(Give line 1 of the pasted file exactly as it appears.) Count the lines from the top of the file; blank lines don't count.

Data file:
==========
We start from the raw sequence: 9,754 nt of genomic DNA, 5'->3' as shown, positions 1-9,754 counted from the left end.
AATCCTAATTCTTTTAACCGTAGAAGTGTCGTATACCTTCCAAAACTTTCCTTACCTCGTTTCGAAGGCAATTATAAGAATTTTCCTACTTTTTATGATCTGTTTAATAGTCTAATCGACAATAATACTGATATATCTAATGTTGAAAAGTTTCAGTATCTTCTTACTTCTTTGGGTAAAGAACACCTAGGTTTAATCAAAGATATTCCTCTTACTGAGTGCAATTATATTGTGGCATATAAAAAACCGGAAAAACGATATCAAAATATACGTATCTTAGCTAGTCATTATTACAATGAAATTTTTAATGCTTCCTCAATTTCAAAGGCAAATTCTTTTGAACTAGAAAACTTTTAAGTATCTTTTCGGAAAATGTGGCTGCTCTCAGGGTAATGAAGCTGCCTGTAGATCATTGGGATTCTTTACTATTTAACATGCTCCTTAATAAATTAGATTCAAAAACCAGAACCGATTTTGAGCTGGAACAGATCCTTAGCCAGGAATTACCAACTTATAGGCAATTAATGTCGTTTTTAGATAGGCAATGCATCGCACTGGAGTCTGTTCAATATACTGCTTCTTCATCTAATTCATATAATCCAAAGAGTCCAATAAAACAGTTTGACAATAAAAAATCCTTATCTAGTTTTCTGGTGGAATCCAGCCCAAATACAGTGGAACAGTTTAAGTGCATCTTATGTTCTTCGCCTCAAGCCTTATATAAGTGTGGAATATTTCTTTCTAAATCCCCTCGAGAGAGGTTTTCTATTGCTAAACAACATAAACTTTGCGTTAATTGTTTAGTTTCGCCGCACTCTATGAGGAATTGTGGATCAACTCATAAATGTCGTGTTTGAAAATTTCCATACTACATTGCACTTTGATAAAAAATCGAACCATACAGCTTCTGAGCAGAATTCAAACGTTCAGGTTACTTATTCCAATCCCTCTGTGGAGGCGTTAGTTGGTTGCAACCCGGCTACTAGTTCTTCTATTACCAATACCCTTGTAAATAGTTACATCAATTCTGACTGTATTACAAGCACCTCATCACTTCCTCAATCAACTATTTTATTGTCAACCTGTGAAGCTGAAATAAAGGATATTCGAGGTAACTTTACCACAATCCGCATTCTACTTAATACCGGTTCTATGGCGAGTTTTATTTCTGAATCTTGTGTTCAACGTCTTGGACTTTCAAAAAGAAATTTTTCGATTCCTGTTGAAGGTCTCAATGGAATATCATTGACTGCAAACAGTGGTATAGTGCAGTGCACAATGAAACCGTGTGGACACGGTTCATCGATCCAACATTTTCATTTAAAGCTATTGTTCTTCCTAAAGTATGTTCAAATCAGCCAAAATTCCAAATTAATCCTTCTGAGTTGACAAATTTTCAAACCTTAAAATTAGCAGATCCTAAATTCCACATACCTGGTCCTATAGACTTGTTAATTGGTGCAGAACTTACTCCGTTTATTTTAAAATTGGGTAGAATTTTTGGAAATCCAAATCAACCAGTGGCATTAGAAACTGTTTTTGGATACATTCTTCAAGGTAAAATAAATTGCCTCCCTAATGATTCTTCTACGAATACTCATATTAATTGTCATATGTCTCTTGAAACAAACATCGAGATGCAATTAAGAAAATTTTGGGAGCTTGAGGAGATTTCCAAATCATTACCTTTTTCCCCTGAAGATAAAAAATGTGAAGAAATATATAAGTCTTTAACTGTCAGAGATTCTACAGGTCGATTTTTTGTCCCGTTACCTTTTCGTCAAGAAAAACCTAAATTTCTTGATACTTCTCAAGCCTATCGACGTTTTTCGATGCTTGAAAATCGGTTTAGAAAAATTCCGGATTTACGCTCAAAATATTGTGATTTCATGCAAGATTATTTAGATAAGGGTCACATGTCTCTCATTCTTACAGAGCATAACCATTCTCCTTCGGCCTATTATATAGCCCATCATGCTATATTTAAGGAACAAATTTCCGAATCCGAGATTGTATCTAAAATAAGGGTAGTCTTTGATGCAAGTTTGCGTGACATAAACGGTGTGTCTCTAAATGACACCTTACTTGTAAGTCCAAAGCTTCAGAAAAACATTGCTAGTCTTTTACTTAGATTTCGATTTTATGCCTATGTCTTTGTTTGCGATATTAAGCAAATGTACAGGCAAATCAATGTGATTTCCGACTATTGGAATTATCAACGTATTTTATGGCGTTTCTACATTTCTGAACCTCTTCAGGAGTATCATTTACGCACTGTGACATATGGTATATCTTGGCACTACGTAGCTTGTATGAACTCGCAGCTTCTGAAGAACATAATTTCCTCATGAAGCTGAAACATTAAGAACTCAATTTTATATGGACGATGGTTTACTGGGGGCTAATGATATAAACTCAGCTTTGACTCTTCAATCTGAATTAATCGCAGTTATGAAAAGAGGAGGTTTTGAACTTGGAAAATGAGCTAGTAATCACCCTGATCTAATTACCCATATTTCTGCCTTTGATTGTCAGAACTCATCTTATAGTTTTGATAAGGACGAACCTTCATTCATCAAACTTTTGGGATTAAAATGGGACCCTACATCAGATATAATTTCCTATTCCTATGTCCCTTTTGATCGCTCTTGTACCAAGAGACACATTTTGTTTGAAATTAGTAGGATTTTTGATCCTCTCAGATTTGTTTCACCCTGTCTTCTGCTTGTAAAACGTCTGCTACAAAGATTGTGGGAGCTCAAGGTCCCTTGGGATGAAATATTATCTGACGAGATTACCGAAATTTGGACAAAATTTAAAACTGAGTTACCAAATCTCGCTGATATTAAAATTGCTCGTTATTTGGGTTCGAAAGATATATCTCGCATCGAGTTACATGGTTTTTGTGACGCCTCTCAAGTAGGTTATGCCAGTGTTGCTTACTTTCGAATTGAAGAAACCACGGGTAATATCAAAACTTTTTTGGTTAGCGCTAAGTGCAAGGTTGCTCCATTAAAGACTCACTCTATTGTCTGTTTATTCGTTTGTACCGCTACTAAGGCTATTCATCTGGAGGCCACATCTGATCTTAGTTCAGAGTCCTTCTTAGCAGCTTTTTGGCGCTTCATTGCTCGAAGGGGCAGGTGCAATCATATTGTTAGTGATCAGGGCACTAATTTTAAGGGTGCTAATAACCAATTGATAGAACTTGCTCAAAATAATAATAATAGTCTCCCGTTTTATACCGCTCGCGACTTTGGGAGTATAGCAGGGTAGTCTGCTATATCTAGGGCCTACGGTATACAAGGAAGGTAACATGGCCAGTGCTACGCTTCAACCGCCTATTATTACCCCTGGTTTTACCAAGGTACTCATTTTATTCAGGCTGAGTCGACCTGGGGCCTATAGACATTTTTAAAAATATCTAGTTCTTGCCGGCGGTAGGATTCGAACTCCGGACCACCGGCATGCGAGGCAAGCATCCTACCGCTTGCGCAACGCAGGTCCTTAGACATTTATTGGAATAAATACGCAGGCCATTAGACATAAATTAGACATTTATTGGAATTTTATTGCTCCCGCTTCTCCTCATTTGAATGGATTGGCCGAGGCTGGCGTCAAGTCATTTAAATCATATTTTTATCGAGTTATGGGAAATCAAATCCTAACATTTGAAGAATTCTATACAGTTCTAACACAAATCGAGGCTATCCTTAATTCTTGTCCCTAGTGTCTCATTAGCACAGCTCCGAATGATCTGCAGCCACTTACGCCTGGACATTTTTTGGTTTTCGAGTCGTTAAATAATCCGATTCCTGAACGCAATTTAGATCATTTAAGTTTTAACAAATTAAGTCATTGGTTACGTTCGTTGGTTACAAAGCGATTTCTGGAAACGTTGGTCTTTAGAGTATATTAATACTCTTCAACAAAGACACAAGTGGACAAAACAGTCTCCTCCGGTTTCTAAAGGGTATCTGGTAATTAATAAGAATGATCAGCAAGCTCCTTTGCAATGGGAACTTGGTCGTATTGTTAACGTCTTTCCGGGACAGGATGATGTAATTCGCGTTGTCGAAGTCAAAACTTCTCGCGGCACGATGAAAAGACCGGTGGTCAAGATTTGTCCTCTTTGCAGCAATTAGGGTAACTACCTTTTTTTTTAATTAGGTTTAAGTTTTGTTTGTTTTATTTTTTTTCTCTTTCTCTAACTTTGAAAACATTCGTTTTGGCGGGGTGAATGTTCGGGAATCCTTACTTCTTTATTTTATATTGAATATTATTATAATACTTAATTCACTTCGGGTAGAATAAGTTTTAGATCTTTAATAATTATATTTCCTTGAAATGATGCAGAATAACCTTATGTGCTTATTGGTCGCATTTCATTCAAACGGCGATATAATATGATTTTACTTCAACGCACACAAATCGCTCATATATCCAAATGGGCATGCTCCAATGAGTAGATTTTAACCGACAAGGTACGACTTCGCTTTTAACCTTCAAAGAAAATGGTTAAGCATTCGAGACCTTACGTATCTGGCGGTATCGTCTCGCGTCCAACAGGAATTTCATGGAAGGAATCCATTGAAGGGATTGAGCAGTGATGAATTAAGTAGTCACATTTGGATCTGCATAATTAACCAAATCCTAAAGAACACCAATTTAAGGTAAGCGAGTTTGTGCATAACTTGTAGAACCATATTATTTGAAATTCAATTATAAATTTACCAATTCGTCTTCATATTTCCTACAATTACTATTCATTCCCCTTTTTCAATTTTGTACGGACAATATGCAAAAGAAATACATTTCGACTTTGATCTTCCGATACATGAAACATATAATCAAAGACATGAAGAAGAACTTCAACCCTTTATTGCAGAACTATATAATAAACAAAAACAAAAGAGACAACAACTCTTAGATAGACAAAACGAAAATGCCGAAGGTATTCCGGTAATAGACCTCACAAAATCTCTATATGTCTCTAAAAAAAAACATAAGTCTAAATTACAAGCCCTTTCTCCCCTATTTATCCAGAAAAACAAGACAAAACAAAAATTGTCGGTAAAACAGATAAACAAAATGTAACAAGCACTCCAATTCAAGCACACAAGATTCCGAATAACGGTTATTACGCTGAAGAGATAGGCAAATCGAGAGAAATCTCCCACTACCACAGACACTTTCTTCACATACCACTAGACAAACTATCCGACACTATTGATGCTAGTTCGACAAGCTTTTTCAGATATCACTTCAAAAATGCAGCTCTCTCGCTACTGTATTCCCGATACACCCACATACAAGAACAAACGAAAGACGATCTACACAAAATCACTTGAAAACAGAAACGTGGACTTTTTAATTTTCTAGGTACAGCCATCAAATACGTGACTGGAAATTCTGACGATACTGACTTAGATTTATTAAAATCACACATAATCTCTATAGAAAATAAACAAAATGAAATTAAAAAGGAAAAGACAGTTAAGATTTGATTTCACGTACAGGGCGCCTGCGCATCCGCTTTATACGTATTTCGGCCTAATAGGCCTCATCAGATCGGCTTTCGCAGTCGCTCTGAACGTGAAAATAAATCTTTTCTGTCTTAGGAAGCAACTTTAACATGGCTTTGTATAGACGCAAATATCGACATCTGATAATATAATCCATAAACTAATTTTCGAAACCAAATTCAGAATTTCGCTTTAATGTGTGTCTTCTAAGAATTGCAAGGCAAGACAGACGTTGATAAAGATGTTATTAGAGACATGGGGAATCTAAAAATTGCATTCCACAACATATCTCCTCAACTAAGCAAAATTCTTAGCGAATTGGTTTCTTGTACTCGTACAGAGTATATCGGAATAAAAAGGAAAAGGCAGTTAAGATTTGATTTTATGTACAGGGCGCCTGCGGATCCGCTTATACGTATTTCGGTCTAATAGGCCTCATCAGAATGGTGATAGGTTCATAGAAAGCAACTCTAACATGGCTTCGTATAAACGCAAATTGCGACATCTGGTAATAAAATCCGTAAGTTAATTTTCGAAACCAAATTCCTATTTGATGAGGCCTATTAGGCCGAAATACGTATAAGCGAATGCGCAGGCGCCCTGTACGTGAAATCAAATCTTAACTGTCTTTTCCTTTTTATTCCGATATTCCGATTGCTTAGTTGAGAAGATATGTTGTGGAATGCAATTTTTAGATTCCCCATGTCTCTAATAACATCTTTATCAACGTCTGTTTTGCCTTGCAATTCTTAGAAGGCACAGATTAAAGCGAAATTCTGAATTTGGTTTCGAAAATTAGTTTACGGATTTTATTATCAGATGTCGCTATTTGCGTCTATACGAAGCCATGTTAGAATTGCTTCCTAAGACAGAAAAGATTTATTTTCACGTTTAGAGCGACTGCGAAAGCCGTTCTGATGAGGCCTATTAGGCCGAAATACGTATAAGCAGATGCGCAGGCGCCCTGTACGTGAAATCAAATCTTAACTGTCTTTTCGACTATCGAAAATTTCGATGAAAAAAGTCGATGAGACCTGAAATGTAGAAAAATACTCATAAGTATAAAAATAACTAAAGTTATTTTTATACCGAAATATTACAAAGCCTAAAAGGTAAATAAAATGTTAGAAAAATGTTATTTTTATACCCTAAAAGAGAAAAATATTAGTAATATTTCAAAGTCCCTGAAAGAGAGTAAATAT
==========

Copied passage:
We start from the raw sequence: 9,754 nt of genomic DNA, 5'->3' as shown, positions 1-9,754 counted from the left end.